It could be said that, as an artist, Analia Saban is the opposite of an inventor. A keen student of art history, she plumbs its depths for tools, materials, and processes, finding ways to deconstruct and remake them such that they become remarkable art-historical statements. Canvases are unraveled to make sculptures, paint is turned into threads to weave canvases, and concrete sheets are folded in half like paper. A set of principles is turned upside down, reflecting a world onto itself while creating new principles and objects that are greater than or equal to the sum of their parts.
Many artists have engaged in this type of investigation, but Saban’s work is notable for being genuinely innovative in its processes and so deeply committed to its inquiry that the results are often no less than startling. For example, Threadbare (16 Steps) (2017) is a set of sixteen large-scale images of a gradually disintegrating linen canvas, from a brand-new bolt of cloth to a pile of linen threads, recently exhibited as part of the exhibition, Analia Saban: Folds and Faults, at Sprüth Magers in Los Angeles.
At first glance, the series appears to consist of actual linen cloths that have each been laid flat onto a large sheet of fine drawing paper and preserved inside a frame. Every detail of the cloth is so realistic that one can imagine reaching out and touching it, perhaps picking up the threads between one’s fingers. In a stunning reversal, however, it turns out that what looks like the paper is actually made of layers of white acrylic paint, onto which a photograph of the linen canvas has been inkjet-printed.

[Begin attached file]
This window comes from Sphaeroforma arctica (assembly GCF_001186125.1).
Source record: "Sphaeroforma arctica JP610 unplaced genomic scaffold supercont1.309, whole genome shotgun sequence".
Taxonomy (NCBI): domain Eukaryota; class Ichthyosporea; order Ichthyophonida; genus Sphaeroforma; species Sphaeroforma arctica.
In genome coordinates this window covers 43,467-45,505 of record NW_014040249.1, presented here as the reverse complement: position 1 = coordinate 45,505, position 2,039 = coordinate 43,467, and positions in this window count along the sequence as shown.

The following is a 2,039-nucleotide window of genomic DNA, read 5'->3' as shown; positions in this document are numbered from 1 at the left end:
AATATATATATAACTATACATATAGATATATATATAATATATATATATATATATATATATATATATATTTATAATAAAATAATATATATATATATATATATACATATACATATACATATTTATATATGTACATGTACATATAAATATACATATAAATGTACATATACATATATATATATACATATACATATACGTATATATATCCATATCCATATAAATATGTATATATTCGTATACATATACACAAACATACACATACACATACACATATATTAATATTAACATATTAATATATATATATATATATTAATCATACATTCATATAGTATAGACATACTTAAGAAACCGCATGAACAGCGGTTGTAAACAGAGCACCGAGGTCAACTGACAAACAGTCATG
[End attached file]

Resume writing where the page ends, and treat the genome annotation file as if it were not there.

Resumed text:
These are no ordinary high-resolution photographs; they were commissioned from a specialist photographer in Los Angeles who is known among artists for pioneering his own method of achieving hyper-realistic results. The photographer, using a mechanism that he built, slowly moves the camera over the object, photographing it as individual sections in a grid sequence. This labor-intensive technique, which took five hours per image to complete, creates a uniform depth of field across the entire plane of the object. The result is an image that more closely resembles the real object because it avoids the natural distortion that occurs with a single-perspective photograph. Thus, through an exacting manipulation, Saban has turned the medium into the canvas and the canvas into the subject and object.
During a recent talk at the Museum of Contemporary Art, Los Angeles, Saban mentioned that she had been greatly influenced by Julia Kristeva’s Powers of Horror: An Essay on Abjection. She said the book was dark and depressing to read because of its relentless examination of essential human trauma—with analogies to being expelled from another body, like excrement—and the harrowing existential state that results. Saban also said, however, that “Once you go really deep [into the abject], then you can also appreciate the good parts: that you are incarnated and you do exist and you can breathe”—in other words, one emerges from the other side and can find the strength to reconstitute oneself.1 This description is akin to what Saban repeatedly achieves in her relentless artmaking process, which plunges into material disintegration before re-emerging with a new triumphant whole.
1. From the artist’s talk at the Museum of Contemporary Art, Los Angeles, August 13, 2017.